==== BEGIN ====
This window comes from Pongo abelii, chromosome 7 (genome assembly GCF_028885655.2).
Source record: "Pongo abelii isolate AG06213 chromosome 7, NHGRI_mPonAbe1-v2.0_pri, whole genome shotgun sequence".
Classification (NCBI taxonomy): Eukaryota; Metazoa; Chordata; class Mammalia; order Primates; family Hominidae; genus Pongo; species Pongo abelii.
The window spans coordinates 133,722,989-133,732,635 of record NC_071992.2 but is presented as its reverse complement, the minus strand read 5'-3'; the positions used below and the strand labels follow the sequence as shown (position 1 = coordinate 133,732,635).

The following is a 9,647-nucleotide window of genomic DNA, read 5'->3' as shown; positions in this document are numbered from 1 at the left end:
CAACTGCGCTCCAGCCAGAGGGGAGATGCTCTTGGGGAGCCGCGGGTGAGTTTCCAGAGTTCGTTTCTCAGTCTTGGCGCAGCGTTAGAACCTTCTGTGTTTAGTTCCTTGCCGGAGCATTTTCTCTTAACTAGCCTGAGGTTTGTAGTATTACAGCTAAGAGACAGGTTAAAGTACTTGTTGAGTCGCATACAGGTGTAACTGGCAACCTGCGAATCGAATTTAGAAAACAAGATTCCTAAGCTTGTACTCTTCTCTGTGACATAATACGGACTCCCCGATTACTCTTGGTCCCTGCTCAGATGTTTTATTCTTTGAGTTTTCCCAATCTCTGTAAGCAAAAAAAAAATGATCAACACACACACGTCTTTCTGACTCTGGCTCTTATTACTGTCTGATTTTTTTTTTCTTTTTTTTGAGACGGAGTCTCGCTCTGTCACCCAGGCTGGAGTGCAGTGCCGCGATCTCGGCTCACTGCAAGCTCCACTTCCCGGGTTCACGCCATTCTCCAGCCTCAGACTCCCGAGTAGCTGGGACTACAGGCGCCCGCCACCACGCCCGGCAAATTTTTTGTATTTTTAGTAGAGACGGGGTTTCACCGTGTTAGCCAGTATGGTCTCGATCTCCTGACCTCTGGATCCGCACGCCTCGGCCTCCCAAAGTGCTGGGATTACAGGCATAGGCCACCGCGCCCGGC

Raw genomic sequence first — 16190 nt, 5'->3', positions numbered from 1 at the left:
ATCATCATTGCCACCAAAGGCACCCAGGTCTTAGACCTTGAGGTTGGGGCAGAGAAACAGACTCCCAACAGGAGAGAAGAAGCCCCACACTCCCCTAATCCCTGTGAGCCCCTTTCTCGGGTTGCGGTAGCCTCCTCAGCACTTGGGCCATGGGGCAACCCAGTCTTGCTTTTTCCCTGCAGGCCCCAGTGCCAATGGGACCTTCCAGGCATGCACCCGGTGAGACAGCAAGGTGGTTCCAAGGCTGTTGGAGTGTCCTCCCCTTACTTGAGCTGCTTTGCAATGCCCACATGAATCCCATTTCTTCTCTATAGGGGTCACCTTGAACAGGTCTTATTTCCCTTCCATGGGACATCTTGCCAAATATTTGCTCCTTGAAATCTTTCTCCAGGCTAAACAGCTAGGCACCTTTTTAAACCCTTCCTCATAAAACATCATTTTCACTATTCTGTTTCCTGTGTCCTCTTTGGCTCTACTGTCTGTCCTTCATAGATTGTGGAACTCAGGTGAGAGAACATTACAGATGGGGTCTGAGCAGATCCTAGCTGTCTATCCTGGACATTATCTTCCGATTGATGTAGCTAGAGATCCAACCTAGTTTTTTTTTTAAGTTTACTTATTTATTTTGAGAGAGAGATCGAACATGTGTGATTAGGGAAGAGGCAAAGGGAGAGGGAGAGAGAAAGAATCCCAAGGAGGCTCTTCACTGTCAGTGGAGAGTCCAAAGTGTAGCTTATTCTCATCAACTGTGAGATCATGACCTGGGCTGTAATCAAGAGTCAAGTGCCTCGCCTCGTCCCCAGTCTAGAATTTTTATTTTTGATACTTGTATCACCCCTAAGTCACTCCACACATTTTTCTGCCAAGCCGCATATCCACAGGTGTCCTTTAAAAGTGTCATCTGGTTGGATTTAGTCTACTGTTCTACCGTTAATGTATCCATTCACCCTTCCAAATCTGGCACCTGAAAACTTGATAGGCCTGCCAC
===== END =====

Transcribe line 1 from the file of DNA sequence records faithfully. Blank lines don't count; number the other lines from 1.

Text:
This window comes from Pongo abelii, chromosome 7 (genome assembly GCF_028885655.2).